Australians have a lot of sympathy for the UK when it suffers a terrorist attack. Many Australians have friends and relatives in the UK and spending time in the UK before or after university is almost a rite of passage. So, the incidents in London and Glasgow were front page news and lead stories in newscasts on Australian television.
Whilst Australia was touched by terrorism in the Bali attacks in 2002 and 2005, the Australian mainland has seen no successful bombings since 1978 when, on February 13th, a bomb exploded outside Sydney’s Hilton Hotel, killing three people. There have been a number of arrests and convictions in Australia on terrorist related matters, however. More than a dozen people were arrested and charged in Australia’s biggest counter-terrorist investigation, Operation Pendennis.
Australians have also had connections with terrorists overseas, the latest example being four people arrested in the Lebanon. In this case the media are reporting that two of the four will be released and two charged with terrorist related offences.
Australia has also been mentioned as a target by senior Al-Qai’da terrorists and Australia has troops in both Iraq and Afghanistan.
Most people involved in counter-terrorism in Australia realize that it is only a matter of time before a successful terrorist attack happens on the mainland. Most pundits would, however, predict that any bombing would occur in Sydney or Melbourne. That is one of the reasons why the arrest of a man in Brisbane, Queensland in connection with the recent terrorist incidents in London was such a surprise to many.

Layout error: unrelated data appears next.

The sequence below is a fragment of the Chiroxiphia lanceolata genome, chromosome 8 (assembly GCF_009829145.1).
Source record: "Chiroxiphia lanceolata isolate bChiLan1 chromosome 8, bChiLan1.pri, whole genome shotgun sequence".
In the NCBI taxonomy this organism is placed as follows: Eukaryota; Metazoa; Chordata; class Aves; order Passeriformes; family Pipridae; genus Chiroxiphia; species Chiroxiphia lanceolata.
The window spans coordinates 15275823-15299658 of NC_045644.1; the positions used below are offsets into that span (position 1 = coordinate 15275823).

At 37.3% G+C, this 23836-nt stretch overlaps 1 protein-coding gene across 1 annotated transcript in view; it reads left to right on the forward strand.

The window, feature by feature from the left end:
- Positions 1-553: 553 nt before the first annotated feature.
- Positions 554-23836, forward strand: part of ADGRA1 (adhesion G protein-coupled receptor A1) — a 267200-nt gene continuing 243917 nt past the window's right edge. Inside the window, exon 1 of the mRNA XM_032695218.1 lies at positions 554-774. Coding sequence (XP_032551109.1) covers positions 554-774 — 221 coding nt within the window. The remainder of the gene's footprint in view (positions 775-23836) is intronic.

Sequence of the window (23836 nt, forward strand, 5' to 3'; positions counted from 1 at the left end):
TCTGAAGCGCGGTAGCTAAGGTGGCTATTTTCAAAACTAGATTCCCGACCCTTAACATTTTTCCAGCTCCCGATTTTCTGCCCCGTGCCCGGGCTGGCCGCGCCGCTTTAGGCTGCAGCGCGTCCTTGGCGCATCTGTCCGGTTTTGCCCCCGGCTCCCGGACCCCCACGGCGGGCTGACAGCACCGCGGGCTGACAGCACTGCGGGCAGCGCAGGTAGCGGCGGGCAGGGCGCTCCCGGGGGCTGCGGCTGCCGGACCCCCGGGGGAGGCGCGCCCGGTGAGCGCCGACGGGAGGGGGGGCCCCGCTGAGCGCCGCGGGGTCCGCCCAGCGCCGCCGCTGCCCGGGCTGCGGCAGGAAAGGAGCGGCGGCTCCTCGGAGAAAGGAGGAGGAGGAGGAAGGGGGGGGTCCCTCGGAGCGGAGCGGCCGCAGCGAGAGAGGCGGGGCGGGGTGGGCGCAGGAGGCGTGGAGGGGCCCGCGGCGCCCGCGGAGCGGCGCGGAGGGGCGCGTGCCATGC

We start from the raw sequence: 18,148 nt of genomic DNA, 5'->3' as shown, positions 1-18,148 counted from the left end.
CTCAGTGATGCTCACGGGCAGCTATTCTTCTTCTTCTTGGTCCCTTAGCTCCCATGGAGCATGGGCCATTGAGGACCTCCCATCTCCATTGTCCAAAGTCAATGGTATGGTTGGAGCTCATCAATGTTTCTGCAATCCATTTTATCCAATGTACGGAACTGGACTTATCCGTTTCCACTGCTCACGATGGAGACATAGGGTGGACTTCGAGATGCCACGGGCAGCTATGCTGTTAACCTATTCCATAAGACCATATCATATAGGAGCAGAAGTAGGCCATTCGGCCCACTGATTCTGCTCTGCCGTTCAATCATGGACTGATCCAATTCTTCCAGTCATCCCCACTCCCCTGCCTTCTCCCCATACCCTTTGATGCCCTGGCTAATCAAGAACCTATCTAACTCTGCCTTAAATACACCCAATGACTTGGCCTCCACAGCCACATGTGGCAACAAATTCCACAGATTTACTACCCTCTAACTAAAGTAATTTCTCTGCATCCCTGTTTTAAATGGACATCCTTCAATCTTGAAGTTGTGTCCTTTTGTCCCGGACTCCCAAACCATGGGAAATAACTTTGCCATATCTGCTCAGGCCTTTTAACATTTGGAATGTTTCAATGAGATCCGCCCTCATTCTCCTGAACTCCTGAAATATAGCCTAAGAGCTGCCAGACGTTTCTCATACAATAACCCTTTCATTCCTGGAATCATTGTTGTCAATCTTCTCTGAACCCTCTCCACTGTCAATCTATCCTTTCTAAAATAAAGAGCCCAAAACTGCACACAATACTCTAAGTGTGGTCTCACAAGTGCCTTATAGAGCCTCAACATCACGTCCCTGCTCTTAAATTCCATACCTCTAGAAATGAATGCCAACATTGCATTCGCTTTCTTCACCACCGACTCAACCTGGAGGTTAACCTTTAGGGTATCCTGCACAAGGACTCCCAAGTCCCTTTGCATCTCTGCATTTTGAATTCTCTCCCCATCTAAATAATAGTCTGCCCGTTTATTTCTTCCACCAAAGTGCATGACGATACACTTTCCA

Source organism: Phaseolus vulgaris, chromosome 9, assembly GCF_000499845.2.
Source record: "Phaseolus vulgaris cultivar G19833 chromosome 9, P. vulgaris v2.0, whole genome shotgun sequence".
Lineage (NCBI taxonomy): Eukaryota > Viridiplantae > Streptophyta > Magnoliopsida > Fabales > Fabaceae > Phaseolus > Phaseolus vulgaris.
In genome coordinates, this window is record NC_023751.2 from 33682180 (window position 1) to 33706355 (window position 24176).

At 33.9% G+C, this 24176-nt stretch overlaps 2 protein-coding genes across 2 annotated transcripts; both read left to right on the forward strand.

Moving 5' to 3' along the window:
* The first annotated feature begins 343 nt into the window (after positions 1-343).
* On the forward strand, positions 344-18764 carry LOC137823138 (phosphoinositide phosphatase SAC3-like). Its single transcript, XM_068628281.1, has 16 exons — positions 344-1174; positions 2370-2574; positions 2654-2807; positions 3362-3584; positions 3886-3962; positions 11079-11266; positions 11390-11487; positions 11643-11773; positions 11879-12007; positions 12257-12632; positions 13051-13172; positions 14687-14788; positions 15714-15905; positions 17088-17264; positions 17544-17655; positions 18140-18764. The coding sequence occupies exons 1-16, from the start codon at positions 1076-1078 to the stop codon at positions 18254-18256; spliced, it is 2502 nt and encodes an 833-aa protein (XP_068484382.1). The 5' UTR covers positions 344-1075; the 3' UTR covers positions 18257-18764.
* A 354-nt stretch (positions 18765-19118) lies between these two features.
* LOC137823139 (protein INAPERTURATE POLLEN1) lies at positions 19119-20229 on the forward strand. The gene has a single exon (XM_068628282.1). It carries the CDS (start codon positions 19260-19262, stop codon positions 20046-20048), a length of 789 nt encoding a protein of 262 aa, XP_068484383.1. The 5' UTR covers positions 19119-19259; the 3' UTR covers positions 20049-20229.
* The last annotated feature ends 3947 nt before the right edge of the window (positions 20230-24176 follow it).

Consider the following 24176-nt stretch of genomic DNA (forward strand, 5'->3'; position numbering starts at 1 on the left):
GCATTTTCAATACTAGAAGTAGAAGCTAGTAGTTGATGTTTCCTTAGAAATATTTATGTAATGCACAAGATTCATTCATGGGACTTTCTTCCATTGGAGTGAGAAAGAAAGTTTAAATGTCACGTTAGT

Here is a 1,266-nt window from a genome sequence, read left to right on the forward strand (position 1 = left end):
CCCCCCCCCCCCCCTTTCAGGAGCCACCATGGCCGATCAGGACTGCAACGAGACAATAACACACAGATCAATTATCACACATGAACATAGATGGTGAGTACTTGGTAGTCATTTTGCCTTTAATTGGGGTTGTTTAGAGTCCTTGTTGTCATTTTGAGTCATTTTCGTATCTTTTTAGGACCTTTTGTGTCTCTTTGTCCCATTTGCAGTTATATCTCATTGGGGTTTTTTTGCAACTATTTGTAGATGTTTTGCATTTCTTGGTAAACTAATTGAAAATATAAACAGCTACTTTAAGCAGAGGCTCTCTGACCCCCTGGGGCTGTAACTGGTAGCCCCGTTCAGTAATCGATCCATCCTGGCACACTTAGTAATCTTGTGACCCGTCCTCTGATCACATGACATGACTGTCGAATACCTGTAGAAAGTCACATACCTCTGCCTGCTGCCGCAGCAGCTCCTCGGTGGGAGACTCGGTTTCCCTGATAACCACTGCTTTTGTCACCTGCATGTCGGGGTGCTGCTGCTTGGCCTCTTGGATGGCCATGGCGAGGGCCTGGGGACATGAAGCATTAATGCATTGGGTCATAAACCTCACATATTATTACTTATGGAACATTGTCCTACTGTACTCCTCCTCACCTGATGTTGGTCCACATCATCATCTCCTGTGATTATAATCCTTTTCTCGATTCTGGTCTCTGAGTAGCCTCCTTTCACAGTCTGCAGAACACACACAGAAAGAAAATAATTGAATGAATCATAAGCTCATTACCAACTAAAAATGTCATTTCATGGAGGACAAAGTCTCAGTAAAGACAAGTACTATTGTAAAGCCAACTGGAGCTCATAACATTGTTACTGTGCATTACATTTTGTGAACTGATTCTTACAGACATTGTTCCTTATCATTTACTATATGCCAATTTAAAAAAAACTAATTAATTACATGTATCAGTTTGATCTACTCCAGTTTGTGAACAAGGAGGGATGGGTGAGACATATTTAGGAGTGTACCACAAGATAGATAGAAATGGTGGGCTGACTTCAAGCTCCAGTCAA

Australian police are currently questioning Gold Coast doctor Mohammed Haneef, 27, following requests and information from the UK. On 3 July the Australian Federal Police (AFP) was granted permission to hold Dr Haneef for a further 48 hours. Meanwhile an officer from the Counter Terrorism Command at New Scotland Yard is en route to Brisbane to assist with enquiries. The AFP is also sending an officer to London to ensure a smooth flow of information and intelligence. A number of addresses in Queensland have been searched and the seized material is currently being analyzed.
Another doctor questioned by police in connection with the incident has been released and no further action is expected in connection with this person.
Meanwhile a possible diplomatic incident is brewing. Doctor Haneef is an Indian national and has requested that his pregnant wife in India be informed of his arrest. However the Indian Consul is alleging that Australian authorities are refusing to provide him with Dr Haneef’s details including his address, passport number and date of birth.
In September, Sydney is hosting the Asia-Pacific Economic Co-operation (APEC) leaders’ meeting. APEC consists of 21 countries, including the United States, China and Russia. More than three thousand police will be on duty to protect the leaders and the military will be on standby in case of an incident. Security, already a headache for Australian authorities, will be reviewed in the wake of the Brisbane arrest.
Associate Professor of Counter Terrorism
Australian Graduate School of Policing
The views expresssed here do not necessarily reflect those of RUSI